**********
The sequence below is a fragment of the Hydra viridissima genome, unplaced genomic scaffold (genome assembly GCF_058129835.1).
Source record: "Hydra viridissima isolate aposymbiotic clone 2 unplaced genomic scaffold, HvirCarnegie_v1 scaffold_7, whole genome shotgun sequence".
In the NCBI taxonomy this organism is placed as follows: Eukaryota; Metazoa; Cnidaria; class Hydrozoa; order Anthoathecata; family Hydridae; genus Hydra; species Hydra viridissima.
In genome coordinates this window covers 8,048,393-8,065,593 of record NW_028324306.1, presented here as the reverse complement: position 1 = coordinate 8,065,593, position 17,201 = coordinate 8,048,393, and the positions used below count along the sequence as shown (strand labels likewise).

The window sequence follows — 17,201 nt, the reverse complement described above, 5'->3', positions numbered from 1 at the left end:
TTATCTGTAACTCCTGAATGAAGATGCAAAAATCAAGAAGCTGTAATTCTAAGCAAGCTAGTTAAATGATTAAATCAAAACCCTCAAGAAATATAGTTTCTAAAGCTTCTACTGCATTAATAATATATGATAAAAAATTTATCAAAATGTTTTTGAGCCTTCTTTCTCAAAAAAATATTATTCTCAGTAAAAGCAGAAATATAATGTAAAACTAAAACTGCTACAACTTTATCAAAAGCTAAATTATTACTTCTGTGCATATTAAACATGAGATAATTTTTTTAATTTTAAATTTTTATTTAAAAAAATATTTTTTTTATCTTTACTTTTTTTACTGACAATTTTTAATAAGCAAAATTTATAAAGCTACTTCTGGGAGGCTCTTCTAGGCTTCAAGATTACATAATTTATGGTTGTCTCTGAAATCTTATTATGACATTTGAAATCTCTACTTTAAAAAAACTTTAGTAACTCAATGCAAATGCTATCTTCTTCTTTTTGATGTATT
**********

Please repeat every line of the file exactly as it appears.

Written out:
The sequence below is a fragment of the Hydra viridissima genome, unplaced genomic scaffold (genome assembly GCF_058129835.1).
Source record: "Hydra viridissima isolate aposymbiotic clone 2 unplaced genomic scaffold, HvirCarnegie_v1 scaffold_7, whole genome shotgun sequence".
In the NCBI taxonomy this organism is placed as follows: Eukaryota; Metazoa; Cnidaria; class Hydrozoa; order Anthoathecata; family Hydridae; genus Hydra; species Hydra viridissima.
In genome coordinates this window covers 8,048,393-8,065,593 of record NW_028324306.1, presented here as the reverse complement: position 1 = coordinate 8,065,593, position 17,201 = coordinate 8,048,393, and the positions used below count along the sequence as shown (strand labels likewise).

The window sequence follows — 17,201 nt, the reverse complement described above, 5'->3', positions numbered from 1 at the left end:
TTATCTGTAACTCCTGAATGAAGATGCAAAAATCAAGAAGCTGTAATTCTAAGCAAGCTAGTTAAATGATTAAATCAAAACCCTCAAGAAATATAGTTTCTAAAGCTTCTACTGCATTAATAATATATGATAAAAAATTTATCAAAATGTTTTTGAGCCTTCTTTCTCAAAAAAATATTATTCTCAGTAAAAGCAGAAATATAATGTAAAACTAAAACTGCTACAACTTTATCAAAAGCTAAATTATTACTTCTGTGCATATTAAACATGAGATAATTTTTTTAATTTTAAATTTTTATTTAAAAAAATATTTTTTTTATCTTTACTTTTTTTACTGACAATTTTTAATAAGCAAAATTTATAAAGCTACTTCTGGGAGGCTCTTCTAGGCTTCAAGATTACATAATTTATGGTTGTCTCTGAAATCTTATTATGACATTTGAAATCTCTACTTTAAAAAAACTTTAGTAACTCAATGCAAATGCTATCTTCTTCTTTTTGATGTATT